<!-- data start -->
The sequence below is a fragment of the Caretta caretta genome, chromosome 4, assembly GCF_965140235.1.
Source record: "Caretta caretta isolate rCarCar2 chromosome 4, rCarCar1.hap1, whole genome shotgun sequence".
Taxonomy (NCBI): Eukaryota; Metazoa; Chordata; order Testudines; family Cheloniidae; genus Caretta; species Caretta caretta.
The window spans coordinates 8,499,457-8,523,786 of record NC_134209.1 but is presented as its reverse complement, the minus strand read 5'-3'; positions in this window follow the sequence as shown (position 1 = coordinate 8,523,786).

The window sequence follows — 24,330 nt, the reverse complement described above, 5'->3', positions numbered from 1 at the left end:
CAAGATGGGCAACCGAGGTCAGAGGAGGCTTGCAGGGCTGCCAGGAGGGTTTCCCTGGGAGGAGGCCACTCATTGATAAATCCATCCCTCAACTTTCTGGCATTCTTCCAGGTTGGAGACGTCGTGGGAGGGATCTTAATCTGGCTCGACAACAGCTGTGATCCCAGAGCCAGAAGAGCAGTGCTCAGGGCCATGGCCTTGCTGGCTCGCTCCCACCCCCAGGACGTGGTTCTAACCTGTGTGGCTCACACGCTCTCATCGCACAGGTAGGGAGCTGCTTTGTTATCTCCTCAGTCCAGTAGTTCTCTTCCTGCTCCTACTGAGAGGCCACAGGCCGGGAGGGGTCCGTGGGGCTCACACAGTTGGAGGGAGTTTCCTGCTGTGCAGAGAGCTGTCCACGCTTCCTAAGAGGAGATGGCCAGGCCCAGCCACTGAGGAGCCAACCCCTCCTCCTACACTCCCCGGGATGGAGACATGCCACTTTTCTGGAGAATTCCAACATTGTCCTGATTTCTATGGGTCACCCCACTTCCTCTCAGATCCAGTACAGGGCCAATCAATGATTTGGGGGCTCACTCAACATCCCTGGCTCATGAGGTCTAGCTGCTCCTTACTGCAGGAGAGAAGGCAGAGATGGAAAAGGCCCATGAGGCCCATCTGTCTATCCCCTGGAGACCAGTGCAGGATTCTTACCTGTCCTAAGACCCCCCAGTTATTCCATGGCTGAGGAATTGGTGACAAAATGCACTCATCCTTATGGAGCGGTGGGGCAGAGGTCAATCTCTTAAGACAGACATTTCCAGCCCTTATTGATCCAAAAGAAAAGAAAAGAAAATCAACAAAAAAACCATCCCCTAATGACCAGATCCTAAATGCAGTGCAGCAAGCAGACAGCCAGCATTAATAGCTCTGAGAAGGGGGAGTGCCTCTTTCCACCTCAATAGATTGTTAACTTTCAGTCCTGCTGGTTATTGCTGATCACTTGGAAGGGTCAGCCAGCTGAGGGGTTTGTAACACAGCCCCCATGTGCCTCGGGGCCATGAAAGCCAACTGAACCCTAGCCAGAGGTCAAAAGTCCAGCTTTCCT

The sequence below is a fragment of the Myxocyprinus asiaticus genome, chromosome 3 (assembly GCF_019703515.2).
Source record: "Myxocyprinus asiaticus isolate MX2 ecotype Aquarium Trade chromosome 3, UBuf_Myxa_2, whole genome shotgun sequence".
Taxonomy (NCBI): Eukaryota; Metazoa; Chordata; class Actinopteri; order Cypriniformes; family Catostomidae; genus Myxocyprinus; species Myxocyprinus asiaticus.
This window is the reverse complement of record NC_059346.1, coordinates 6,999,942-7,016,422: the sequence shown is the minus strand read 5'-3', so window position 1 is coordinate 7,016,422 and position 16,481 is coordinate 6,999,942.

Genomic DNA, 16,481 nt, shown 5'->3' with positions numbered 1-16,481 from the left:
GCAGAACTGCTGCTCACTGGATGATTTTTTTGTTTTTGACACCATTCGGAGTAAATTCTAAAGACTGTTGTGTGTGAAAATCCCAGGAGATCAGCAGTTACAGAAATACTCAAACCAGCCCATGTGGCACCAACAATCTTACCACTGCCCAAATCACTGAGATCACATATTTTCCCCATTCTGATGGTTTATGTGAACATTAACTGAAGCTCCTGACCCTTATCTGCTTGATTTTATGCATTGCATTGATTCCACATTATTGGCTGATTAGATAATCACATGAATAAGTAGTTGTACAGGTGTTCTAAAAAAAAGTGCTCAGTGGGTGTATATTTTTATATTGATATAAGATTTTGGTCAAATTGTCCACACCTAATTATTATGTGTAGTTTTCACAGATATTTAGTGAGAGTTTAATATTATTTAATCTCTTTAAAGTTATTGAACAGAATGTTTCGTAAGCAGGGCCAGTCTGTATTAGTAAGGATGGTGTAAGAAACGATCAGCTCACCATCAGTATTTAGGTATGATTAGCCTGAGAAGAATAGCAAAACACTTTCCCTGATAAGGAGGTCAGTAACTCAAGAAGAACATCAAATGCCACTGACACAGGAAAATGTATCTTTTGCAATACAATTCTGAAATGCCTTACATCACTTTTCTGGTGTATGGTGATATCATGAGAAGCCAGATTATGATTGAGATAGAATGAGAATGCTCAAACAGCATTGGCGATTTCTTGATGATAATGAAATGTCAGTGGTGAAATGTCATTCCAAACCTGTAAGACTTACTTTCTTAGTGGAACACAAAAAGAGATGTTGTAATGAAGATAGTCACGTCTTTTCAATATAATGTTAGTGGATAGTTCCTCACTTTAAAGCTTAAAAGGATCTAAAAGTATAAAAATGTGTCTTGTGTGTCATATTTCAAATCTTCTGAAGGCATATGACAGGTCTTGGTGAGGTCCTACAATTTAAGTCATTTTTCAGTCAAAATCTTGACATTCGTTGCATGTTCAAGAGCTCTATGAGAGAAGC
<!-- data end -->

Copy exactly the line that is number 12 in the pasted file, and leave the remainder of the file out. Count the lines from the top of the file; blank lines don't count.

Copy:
GCAGAACTGCTGCTCACTGGATGATTTTTTTGTTTTTGACACCATTCGGAGTAAATTCTAAAGACTGTTGTGTGTGAAAATCCCAGGAGATCAGCAGTTACAGAAATACTCAAACCAGCCCATGTGGCACCAACAATCTTACCACTGCCCAAATCACTGAGATCACATATTTTCCCCATTCTGATGGTTTATGTGAACATTAACTGAAGCTCCTGACCCTTATCTGCTTGATTTTATGCATTGCATTGATTCCACATTATTGGCTGATTAGATAATCACATGAATAAGTAGTTGTACAGGTGTTCTAAAAAAAAGTGCTCAGTGGGTGTATATTTTTATATTGATATAAGATTTTGGTCAAATTGTCCACACCTAATTATTATGTGTAGTTTTCACAGATATTTAGTGAGAGTTTAATATTATTTAATCTCTTTAAAGTTATTGAACAGAATGTTTCGTAAGCAGGGCCAGTCTGTATTAGTAAGGATGGTGTAAGAAACGATCAGCTCACCATCAGTATTTAGGTATGATTAGCCTGAGAAGAATAGCAAAACACTTTCCCTGATAAGGAGGTCAGTAACTCAAGAAGAACATCAAATGCCACTGACACAGGAAAATGTATCTTTTGCAATACAATTCTGAAATGCCTTACATCACTTTTCTGGTGTATGGTGATATCATGAGAAGCCAGATTATGATTGAGATAGAATGAGAATGCTCAAACAGCATTGGCGATTTCTTGATGATAATGAAATGTCAGTGGTGAAATGTCATTCCAAACCTGTAAGACTTACTTTCTTAGTGGAACACAAAAAGAGATGTTGTAATGAAGATAGTCACGTCTTTTCAATATAATGTTAGTGGATAGTTCCTCACTTTAAAGCTTAAAAGGATCTAAAAGTATAAAAATGTGTCTTGTGTGTCATATTTCAAATCTTCTGAAGGCATATGACAGGTCTTGGTGAGGTCCTACAATTTAAGTCATTTTTCAGTCAAAATCTTGACATTCGTTGCATGTTCAAGAGCTCTATGAGAGAAGC